My roommates and I were one of the last to go through the gate that night. As we climbed up the ramp to our floor, we heard the gate clanked shut. We were locked in for the night.

 

Birthdays

This post is part of the A to Z Challenge. This year, I’ll be writing about people, places and events that I encountered and experienced when I left home for the first time to live in a residential college for two years. I was 18. I’ve a book in the works about those significant and tumultuous two years but I’ve still got a long way to go. I’m hoping dredging up some memories and writing about them during this Challenge will push me further towards the finish line. With that, each post this month will be associated with a letter of the alphabet in this theme. Enjoy!

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It was May Leen’s birthday.

Like most birthdays we’ve celebrated here in college, among the new friends from far-flung states that we’ve made, there were:

  1. A big makan-makan (dinner) with the gang
  2. A public display of embarrassment affection when the gang erupts into a raucous, slightly out of tune birthday song (on purpose)
  3.  A birthday gift and card shared by at least 15 people (we were students with a student loan, so most gifts were shared)

We were in our room, she was getting read to open her gift from the guys. It was a cassette. She loaded it into the player of Felicia’s red radio, and pressed play. Then voices came on and we heard the guys wishing her a happy birthday, followed by the sounds the strumming of a guitar. Not many of the guys knew how to play the radio so we were trying to guess who were the guitar players. Probably Pey Haw or Cheese. Then they started singing Eric Clapton’s Wonderful Tonight and us girls sighed in almost-unison.

May Leen looked to be in tears, it was such a thoughtful gift. The fact that the guys got together and probably practiced the song before recording it, we were nothing short of amazed.

I looked at my desk and saw my birthday gift among my textbooks, a book from the Chicken Soup from the Soul series signed by maybe ten people, remembered the card that came with it, a Get Well Soon card, and wished someone recorded a song for me on a cassette.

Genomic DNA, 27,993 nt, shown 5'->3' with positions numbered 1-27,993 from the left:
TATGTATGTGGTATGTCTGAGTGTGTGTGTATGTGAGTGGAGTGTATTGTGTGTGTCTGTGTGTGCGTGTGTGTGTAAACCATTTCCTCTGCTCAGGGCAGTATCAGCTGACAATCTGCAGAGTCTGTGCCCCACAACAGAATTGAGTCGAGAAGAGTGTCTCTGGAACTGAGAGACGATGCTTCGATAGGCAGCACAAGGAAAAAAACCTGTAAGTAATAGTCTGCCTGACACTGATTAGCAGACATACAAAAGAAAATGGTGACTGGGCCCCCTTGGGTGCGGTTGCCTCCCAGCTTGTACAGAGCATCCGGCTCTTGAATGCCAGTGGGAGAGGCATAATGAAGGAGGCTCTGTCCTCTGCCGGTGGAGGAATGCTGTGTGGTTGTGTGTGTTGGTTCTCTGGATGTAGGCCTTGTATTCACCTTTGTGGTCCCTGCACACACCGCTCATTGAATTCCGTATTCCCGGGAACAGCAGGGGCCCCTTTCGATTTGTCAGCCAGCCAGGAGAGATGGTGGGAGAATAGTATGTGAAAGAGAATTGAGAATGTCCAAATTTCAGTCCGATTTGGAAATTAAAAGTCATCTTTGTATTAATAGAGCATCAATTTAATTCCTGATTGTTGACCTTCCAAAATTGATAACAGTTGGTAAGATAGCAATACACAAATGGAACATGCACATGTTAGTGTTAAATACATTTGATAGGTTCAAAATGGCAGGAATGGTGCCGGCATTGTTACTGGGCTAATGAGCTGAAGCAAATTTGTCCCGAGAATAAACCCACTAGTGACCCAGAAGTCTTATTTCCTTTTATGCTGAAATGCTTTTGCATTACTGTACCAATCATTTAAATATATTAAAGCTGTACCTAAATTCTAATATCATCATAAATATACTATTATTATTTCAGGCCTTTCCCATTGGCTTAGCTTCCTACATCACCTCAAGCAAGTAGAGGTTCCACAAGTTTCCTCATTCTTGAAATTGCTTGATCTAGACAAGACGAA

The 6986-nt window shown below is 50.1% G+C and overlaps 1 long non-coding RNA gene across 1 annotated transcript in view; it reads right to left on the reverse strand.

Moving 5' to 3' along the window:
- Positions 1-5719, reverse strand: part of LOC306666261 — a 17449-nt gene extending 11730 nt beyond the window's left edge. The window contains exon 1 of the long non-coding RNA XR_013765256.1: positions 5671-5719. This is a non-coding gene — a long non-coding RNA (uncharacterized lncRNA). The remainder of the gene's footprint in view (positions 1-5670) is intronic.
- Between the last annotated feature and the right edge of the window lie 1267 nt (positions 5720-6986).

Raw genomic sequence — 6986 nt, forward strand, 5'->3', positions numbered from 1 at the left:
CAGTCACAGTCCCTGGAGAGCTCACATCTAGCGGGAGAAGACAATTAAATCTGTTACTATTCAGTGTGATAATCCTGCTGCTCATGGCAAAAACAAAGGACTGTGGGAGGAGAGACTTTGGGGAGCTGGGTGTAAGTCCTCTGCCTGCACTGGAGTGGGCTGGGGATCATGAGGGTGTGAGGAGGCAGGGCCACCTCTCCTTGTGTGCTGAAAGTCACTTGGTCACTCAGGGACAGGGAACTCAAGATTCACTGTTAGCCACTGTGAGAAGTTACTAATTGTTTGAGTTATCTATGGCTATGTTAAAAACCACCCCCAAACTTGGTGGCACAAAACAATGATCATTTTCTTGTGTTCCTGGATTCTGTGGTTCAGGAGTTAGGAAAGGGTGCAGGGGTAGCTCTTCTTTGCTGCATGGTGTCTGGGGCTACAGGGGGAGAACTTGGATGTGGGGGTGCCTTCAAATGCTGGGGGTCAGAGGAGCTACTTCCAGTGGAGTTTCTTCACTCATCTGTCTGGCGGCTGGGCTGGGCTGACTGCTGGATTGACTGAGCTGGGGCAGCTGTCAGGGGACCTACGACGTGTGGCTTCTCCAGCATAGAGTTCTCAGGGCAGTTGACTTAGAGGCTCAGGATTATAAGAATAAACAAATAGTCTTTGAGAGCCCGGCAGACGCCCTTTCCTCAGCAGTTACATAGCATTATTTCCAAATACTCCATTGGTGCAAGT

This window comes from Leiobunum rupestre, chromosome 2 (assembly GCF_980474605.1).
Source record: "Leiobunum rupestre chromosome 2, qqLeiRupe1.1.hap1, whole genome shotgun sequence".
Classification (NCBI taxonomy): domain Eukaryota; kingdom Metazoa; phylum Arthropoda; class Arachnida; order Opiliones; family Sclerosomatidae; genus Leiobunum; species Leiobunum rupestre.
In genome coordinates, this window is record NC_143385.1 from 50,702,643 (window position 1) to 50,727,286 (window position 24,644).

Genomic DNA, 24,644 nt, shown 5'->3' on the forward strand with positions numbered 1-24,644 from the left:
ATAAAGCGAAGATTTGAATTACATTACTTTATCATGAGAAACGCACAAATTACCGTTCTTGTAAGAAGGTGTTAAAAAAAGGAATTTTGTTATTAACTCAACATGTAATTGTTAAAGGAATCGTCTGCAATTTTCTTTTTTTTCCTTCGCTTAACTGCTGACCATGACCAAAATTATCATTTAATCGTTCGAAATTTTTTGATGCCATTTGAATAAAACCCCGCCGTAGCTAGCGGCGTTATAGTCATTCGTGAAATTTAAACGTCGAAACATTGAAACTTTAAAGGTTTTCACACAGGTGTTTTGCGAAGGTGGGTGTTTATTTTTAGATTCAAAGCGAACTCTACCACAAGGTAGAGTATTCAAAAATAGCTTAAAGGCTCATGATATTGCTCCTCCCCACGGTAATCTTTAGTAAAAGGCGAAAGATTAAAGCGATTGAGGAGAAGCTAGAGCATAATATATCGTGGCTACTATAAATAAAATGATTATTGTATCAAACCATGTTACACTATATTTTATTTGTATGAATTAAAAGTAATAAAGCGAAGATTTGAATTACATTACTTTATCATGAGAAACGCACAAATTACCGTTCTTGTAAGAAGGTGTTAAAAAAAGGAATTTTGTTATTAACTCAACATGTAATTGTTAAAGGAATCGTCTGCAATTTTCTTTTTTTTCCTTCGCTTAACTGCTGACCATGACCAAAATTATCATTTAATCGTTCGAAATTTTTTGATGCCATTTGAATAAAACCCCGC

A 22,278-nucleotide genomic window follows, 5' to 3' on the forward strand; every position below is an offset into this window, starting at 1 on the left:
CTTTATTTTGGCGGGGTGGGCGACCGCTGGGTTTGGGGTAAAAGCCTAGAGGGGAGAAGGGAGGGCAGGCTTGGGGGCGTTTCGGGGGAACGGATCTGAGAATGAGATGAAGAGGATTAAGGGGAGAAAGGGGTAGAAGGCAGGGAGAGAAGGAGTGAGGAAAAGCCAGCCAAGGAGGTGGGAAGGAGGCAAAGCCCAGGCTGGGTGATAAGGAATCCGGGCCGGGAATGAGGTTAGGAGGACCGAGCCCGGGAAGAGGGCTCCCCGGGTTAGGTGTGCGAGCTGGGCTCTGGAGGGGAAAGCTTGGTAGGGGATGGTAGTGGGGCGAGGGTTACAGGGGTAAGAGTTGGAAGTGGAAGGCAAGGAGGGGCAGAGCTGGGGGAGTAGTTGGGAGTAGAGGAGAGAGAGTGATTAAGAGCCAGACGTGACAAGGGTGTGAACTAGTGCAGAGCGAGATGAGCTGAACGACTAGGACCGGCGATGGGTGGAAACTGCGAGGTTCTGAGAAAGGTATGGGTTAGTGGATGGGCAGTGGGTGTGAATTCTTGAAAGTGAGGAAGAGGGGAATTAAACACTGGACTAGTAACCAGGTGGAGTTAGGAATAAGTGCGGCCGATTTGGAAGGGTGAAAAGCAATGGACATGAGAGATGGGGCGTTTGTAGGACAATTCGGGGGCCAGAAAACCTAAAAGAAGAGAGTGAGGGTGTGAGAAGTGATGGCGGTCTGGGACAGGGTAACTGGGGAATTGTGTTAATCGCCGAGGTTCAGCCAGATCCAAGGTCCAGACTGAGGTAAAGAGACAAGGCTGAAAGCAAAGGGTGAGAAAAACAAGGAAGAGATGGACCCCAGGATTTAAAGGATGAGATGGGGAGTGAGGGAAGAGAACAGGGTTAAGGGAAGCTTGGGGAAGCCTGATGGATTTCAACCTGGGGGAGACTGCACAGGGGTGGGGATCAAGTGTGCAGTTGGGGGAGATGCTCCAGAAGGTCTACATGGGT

Aaron

This post is part of the A to Z Challenge. This year, I’ll be writing about people, places and events that I encountered and experienced when I left home for the first time to live in a residential college for two years. I was 18. I’ve a book in the works about those significant and tumultuous two years but I’ve still got a long way to go. I’m hoping dredging up some memories and writing about them during this Challenge will push me further towards the finish line. With that, each post this month will be associated with a letter of the alphabet in this theme. Enjoy!

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I remember driving up towards the college campus. I was in the back seat of my parent’s Pajero, clutching my backpack. I had another suitcase in the trunk of the car. It was mid-morning and I thought I’d be early but there were already many students and their family milling around the academic block, which was where we were supposed to register upon arrival.

As we drove past the academic block, looking for a spot to park in, I noticed a boy in a white dress shirt tucked into black pants. A woman, most likely his mother, was straightening his tie. The boy wore a bored and frustrated look on his face. I smiled to myself.

Later, I learnt the boy’s name was Aaron. He ended up my classmate for the next two years. I also learnt that he liked to tap his feet when he was figuring out problems and that he thought I was a strange creature.